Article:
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Sycrest (asenapine) is an antipsychotic medicine indicated for the treatment of moderate to severe manic episodes associated with bipolar I disorder. The drug was developed by Merck.
In August 2009, Sycrest was approved by the US Food and Drug Administration (FDA) for treating schizophrenia and also for the acute treatment of manic or mixed episodes associated with bipolar I disorder in adults. Merck launched the drug in the US under the brand name, Saphris.
In September 2010, the European Commission (EC) granted Marketing Authorisation for Sycrest for the treatment of moderate-to-severe manic episodes associated with bipolar I disorder in adults.
In January 2012, Lundbeck launched Sycrest in the UK.
Bipolar I Disorder
Bipolar I disorder is a mood disorder which is characterised by mania or mixed episode. People with this disorder suffer from episodes of manic depression.
It is estimated that about six million people in the US suffer from bipolar I disorder. It is also found that the disorder develops before 50 years of age and most of the affected are found to be in the teenage and early 20s.
Sycrest mechanism of action
Sycrest contains antipsychotic medicine called asenapine. The exact mechanism of action of the drug is not fully known, but it is assumed that the drug works by inhibiting receptors for the neurotransmitters 5-hydroxytrypamine and dopamine, which are involved in causing bipolar disorder.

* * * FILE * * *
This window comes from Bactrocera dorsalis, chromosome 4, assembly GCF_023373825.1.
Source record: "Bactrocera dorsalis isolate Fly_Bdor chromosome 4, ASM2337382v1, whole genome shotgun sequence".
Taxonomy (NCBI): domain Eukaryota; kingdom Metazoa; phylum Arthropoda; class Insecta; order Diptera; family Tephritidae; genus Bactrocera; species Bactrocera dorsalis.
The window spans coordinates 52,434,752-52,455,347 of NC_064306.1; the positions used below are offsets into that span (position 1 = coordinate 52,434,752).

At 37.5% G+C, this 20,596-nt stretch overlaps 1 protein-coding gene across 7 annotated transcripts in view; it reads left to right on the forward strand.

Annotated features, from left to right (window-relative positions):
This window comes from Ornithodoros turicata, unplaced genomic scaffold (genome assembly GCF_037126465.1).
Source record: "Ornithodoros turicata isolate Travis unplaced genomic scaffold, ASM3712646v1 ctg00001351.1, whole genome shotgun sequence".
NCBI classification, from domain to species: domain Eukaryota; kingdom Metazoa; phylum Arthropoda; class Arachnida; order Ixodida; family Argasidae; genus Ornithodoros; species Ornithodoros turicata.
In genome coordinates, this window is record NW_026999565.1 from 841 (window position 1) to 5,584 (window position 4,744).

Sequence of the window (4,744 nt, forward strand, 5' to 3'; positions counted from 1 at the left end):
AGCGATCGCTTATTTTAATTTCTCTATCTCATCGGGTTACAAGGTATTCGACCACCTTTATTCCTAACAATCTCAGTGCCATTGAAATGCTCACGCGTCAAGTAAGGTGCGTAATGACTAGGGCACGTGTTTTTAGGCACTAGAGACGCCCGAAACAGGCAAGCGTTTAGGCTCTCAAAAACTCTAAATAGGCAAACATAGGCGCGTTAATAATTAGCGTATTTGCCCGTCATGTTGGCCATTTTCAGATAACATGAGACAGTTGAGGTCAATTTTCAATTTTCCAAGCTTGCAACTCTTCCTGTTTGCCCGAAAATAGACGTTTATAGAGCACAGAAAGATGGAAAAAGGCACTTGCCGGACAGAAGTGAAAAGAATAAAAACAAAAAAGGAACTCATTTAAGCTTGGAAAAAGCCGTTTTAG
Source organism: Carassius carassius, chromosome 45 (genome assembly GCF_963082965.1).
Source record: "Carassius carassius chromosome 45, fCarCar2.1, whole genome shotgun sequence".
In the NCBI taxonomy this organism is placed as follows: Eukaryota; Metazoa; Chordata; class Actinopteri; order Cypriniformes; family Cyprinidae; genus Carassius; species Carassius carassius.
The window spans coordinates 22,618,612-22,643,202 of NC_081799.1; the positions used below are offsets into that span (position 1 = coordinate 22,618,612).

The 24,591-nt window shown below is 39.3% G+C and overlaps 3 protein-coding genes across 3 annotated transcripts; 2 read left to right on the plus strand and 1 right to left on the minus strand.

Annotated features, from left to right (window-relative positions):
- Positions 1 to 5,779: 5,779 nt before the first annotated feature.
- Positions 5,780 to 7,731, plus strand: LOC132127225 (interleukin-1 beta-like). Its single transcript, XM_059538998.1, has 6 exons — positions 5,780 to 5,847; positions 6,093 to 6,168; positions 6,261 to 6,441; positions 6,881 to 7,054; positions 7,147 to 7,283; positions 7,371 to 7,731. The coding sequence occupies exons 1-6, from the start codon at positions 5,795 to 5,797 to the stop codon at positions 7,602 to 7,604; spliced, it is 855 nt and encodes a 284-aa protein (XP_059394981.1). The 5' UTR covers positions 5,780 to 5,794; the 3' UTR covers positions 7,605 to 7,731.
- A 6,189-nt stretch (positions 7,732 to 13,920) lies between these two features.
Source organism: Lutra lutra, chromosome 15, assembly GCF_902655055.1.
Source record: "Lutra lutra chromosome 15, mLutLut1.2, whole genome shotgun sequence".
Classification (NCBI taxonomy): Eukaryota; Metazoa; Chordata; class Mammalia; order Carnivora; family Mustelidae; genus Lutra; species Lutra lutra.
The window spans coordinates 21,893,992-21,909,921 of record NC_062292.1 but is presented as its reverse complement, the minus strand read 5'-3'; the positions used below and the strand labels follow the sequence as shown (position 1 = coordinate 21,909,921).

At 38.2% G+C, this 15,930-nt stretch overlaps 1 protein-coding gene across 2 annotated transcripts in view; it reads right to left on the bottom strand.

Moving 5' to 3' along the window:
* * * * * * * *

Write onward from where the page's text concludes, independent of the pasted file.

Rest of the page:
The drug also helps to normalise the activity of the brain by reducing the symptoms of the disorder. It is available in 5mg doses.
Clinical trials of Sycrest
Merck conducted many short and long-term clinical trials on Sycrest. The EC’s approval was based on clinical studies that reviewed the efficacy data from nearly 1,300 patients with bipolar mania.
Merck initiated phase II/III clinical trials of Sycrest on more than 3,150 bipolar I disorder patients with manic or mixed episodes. The purpose of the studies was to establish the safety and efficacy of Sycrest.
The results showed that Sycrest was well tolerated. The common side-effects observed in 10% of the patients included anxiety and somnolence. Sycrest is contradicted in patients with hypersensitivity.
The efficacy of Sycrest was demonstrated in two three-week clinical studies. They were randomised, double-blind, placebo and active-controlled monotherapy trials. The studies enrolled patients who had bipolar I disorder with an acute manic or mixed episode with or without psychotic features.
The results of the studies showed that Sycrest was superior to a placebo in the reduction of manic symptoms over three weeks. The results indicated a statistically significant difference between Sycrest and placebo within two days of the trial.
These pivotal short-term studies were extended through nine-week clinical trials. They were double-blind, non-inferiority studies intended to establish the maintenance of efficacy and safety of Sycrest for 12 weeks. These studies were again extended for 40 weeks to assess the safety of Sycrest for a total of 52 weeks.
Zyprexa (olanzapine) belongs to a newer group of antipsychotic medications called atypical antipsychotics and is widely used in the US.
The FDA approval for Saphris (Sycrest) was based on a phase III clinical trial conducted on more than 3,000 patients with schizophrenia and bipolar mania. The results of the studies demonstrated that Saphris showed statistically significant efficacy versus a placebo.
Marketing Sycrest outside the US
In October 2010, Merck entered into a commercial agreement on Sycrest with Lundbeck. As per the agreement Lundbeck received marketing rights for Sycrest outside the US. Lundbeck launched Sycrest in the Europe in early 2011. Merck holds the marketing rights of Sycrest in the US, China and Japan.
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